In the early part of this book the prophet speaks of the day of the Lord’s wrath;
And on that day all the earth will be devoured in the fire of His jealousy for He will make a complete end, indeed a terrifying one, of all the inhabitants of the earth. (Zephaniah 1:18)
Then at the conclusion of the book the prophet speaks of the Lord’s mercy;
The Lord your God is in your midst, a victorious warrior. He will exult over you with joy…I will bring you in, gather you together and give you renown and praise. I will restore your fortunes before your eyes. (from Zephaniah 3: 18-20)
If we are trying to compose a song from Zephaniah alone our lyrics will not make sense. God seems to be at cross purposes with himself. He is committed to gathering His people together in order to lavish his affection on them from a spot on the earth where he has just brought a terrifying end to all its inhabitants. How can a new creation emerge from a place of death?
To us, it is impossible to comprehend how the same God can go from wrath to mercy, from judgement to restoration in 3 chapters. Our comprehension suffers because it has no choice. Until that day when we will finally know as we have been known, our grasp of an eternal God is going to be limited by our finite minds.
The finite seems to drive mankind toward the either-or, as opposed to the more complex, both-and kind of understanding. Because we cannot simultaneously hold onto wrath and mercy, we assume neither can God. For many it is hard to worship a God they cannot fully understand, who seems capricious in his dealings with nations and people, who does things that violate their sense of justice and civility. To them God seems cruel or barbaric – unsafe.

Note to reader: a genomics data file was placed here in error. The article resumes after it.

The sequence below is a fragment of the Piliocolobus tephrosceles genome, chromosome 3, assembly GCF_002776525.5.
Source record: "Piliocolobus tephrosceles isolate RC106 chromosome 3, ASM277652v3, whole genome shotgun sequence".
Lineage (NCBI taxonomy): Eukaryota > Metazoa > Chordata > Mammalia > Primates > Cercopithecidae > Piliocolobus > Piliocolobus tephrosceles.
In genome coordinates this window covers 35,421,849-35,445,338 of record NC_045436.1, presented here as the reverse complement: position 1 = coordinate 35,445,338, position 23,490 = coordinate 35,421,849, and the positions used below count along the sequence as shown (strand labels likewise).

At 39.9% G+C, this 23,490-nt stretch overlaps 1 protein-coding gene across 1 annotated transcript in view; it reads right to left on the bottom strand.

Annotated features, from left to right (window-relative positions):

Even though God’s wrath is alien to me today, I am not going to quit reading the scriptures or cower in fear before God my Father because I don’t perfectly understand him. God gave us the New Testament as a lens to sufficiently comprehend the deep mystery of who he is. Some are so offended with the God of the Old Testament they are boycotting all but their select opinions about him. I want to take these folks by the hand and say, “Let it go. Here is the good news.”
God, after He spoke long ago to the fathers in the prophets in many portions and many ways, in these last days has spoken to us in the Son, whom He appointed as heir of all things, through whom also He made the world. And He is the exact representation of His nature, and upholds all things by the word of His power. (from Hebrews 1:1-3)
If our songs are written about an angry Old Testament God our music will sound like a dirge in some minor key. But when we see children in the New Testament being welcomed onto his lap and realize Jesus has become our righteousness, our songs should change. The songs of sons differ from the songs of servants. Exclamation points replace periods! Rejoicing replaces weeping! Dirges become anthems and crying turns into laughter! Nor is God limited emotionally toward us. While…
He will be quiet in His love.
He will also……
rejoice over us with shouts of joy. (Zephaniah 3:17)
Zephaniah tells us God’s people will be a humble people and will take refuge in the name of the Lord. Humility includes laying down our protests where we do not possess exhaustive understanding. Regardless of man’s conditional position with God in the Old Testament, humility requires us to accept the good news that his children may now be…
kept from stumbling and enabled to boldly stand in the presence of His glory blameless with great joy! (from Jude 24)
Lord, I am humbled knowing that you adopted me and are now my Father. Thank you that exclamation points are replacing the old question marks. Before the eyes of an unbelieving world, gather and restore us to the fortunes of your grace. Teach us to compose our song from the clear simple truths You have given us. May we sing of your goodness as we pay the bills, buy the groceries, deliver the product or whatever the high calling you have entrusted to us. All for your name’s sake. Amen.